What do you need to know if a public sewer is within the boundary of your property?

If there is a public sewer within the boundary of your property, it can create legal implications that the property owner will need to be aware of. While public sewers within a property boundary are incredibly common, it can pose challenges for homebuyers and homeowners unless they are aware of their rights and responsibilities.

Here, the experts at Lanes Group will explain what you need to know if there is a public sewer within your property boundary.

What is a public sewer?

Public sewers are maintained and owned by local water companies. They are normally found in public open spaces and roads but can run through private gardens too. Regarding maintenance, the sewerage company has a right of access to this land. If the business carries out work on sewers within your property boundaries, they must follow a code of practice, which you can access from your local water authority.

Almost all sewers that serve a single property but are located outside of the property boundary – or are shared by two or more properties – will be public in nature.

What is a private sewer?

Private sewers and drains are the responsibility of the individual properties that use them, up to the point that the private drainage system joins with another and becomes a public sewer. Private sewers that are connected to public sewers were made the responsibility of local water authorities in 2011, so in these cases homeowners are only responsible for the parts of the system that serve their home exclusively.

Examples of private sewers and drains include:

  • pipes that do not connect to a public sewer (such as surface water pipes that directly discharge to a watercourse)
  • pipes connected to a private treatment system (such as soakaways, septic tanks and private treatment works)
  • pipes that are privately maintained as part of a centrally managed or single site (such as a hospital, industrial estate or school)

If you are not sure whether your property is connected to a private or public sewer, you can contact your sewerage company and look at your property’s deeds. You can also check a sewer map (your water authority will provide this upon request), or speak to your local authority.

For more information on identifying who is responsible for your drains, take a look at our guide.

What do I need to know?

One concern homebuyers and homeowners have with public sewers within property boundaries pertains to development. Water companies have several legal rights that they can use to protect their assets. One of these includes the right to demand changes to any planned development near to their sewers.

If a sewer is close to or underneath a building, this can make it difficult to access. Additionally, water companies must protect both the building and sewers themselves. Should a sewer be built over without sufficient protection, it can collapse or burst, which can cause issues with any buildings overhead.

Statutory right of access

Water companies have a statutory right of access to private land to enable them to maintain their assets. This means they can legally enter private land (providing notice is given unless the work is urgent) to replace or repair sewers, and other assets like pumping stations.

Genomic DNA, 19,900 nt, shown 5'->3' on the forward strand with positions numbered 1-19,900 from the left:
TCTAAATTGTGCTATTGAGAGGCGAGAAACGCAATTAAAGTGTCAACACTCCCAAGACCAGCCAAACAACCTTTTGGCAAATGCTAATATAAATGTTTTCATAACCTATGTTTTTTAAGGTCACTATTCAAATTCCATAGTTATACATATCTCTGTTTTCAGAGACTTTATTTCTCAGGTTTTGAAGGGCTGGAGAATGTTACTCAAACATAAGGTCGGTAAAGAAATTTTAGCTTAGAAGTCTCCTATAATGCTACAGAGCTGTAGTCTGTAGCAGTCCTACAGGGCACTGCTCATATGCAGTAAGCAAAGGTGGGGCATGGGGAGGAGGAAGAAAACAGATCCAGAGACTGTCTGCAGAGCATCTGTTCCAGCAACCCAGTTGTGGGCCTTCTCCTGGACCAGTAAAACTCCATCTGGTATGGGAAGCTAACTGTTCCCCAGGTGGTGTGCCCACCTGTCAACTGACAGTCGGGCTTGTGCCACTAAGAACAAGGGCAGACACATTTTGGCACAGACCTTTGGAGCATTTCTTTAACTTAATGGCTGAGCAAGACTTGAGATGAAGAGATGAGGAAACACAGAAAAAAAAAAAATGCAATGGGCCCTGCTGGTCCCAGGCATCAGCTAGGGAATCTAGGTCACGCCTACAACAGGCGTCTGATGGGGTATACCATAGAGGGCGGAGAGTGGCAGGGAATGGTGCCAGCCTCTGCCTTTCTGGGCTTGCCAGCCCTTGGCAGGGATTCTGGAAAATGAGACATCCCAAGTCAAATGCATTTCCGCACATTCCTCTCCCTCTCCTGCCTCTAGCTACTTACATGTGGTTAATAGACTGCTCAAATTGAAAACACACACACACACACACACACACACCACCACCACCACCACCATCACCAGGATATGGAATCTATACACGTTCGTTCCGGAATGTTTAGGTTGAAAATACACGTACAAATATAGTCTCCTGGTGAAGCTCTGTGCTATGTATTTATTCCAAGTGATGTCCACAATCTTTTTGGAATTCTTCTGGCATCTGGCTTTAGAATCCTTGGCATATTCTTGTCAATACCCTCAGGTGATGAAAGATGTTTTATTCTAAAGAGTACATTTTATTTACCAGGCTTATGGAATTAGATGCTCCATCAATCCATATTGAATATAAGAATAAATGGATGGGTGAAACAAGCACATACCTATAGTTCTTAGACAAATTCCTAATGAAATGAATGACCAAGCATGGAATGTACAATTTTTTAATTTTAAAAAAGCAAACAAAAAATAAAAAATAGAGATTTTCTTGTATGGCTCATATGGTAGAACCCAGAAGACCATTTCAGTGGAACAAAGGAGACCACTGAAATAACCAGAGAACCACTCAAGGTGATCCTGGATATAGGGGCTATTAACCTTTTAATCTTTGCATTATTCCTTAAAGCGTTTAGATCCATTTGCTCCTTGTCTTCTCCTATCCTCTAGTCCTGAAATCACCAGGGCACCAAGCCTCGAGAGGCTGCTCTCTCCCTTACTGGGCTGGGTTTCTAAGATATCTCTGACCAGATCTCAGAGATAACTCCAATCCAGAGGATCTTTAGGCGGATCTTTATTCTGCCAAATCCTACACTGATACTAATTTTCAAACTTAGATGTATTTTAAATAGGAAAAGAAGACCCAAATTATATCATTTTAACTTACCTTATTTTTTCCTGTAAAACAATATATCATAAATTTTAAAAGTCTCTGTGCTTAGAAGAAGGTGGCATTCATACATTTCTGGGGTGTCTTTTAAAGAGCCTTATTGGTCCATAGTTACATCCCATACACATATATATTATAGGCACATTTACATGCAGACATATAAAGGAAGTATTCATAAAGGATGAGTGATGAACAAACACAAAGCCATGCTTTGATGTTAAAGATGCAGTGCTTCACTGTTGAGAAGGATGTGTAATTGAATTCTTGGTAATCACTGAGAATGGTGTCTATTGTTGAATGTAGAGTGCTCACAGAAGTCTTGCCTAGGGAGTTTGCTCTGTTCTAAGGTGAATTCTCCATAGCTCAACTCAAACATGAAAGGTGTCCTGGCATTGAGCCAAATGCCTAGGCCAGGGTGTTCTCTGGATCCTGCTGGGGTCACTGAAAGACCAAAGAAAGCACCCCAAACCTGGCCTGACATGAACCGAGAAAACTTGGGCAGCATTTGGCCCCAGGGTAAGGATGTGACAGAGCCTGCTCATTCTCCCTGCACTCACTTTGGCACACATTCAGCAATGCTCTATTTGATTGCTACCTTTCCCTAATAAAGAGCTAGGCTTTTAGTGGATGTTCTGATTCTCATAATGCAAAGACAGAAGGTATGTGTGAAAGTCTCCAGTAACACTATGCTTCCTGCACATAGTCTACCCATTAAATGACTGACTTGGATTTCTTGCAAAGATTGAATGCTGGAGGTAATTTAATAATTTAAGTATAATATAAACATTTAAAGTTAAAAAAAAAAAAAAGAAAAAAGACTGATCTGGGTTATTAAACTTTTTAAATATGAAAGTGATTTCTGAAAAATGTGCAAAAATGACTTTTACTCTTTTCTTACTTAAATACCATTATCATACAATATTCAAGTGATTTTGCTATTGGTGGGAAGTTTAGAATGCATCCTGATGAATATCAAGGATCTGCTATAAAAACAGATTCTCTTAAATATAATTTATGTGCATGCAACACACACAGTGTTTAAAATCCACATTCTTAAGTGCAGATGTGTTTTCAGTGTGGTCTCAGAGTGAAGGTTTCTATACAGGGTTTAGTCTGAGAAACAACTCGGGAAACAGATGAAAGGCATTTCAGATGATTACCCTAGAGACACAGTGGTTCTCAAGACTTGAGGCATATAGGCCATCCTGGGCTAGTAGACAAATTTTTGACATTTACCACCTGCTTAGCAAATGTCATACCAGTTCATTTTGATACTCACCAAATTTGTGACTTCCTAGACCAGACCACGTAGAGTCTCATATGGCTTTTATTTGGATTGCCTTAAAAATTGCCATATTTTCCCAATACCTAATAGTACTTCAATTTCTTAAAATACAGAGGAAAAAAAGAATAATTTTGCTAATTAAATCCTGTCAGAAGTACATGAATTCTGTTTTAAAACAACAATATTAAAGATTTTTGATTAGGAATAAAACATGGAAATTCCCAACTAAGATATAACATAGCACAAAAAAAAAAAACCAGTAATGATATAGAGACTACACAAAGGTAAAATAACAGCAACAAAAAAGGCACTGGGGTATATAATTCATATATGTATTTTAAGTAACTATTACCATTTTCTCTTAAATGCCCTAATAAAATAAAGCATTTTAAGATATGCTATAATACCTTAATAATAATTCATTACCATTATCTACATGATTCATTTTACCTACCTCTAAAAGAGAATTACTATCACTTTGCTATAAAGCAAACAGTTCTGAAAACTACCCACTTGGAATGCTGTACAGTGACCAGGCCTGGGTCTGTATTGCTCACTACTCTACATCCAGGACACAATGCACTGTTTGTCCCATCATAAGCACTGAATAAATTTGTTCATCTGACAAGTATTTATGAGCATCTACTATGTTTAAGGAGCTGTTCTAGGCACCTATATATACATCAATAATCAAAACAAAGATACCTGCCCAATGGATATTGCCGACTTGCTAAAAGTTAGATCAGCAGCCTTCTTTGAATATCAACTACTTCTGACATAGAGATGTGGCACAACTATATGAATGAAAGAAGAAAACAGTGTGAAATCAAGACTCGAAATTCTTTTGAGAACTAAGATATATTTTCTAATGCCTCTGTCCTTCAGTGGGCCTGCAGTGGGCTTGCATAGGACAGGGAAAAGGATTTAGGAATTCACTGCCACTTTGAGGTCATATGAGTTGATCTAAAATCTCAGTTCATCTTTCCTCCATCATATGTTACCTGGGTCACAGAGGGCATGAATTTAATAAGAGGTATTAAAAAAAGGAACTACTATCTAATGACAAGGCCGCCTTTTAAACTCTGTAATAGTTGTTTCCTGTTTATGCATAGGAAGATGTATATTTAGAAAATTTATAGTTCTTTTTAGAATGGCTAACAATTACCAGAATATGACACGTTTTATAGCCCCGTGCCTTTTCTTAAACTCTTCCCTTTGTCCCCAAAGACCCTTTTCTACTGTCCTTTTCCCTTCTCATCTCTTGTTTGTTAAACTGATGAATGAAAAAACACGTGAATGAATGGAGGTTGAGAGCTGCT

If a local water company needs to inspect a public sewer within your property boundary, this can normally be achieved via a manhole. This means it is important that any of these on your property are not permanently covered. If repair or maintenance work needs to be carried out, this often includes excavation, which may cause damage to the property. However, as long as the correct procedures are followed during construction work near the sewer, the water company will repair any damage to a reasonable standard.

While this may sound alarming, sewers through property boundaries are very common, particularly since the private sewer transfer in 2011. This resulted in most private sewers throughout England and Wales being transferred into public ownership. In 2022, most properties have a public sewer on or near their land.

What do I need to do?

The best way to establish if your property is connected to a public sewer system is by contacting a professional and having a drain survey carried out. An expert can examine the system in place using a CCTV drain survey, manual survey, or by checking sewer maps, which can help you to determine which drains are your responsibility and which drains are shared. The deeds to your property can also help in this area.

If you have a public sewer within your property boundary and wish to create an extension, you may need to divert it. Building over or close to a public sewer without formal approval is illegal. This can jeopardise the future sale of your property too. For those who wish to build a porch or conservatory, you will still need to obtain permission should there be a sewer within three metres.

A public sewer within the boundary of your property may seem like a cause for concern. However, by making yourself aware of your rights and responsibilities, it will cause minimal issues for you in practice.

Find out more

For support and advice on any aspect of sewer maintenance for your property, including determining who is responsible for your drains, get in touch with Lanes today. You can read more about our sewer services and drain surveys, or give us a call on 0800 526 488.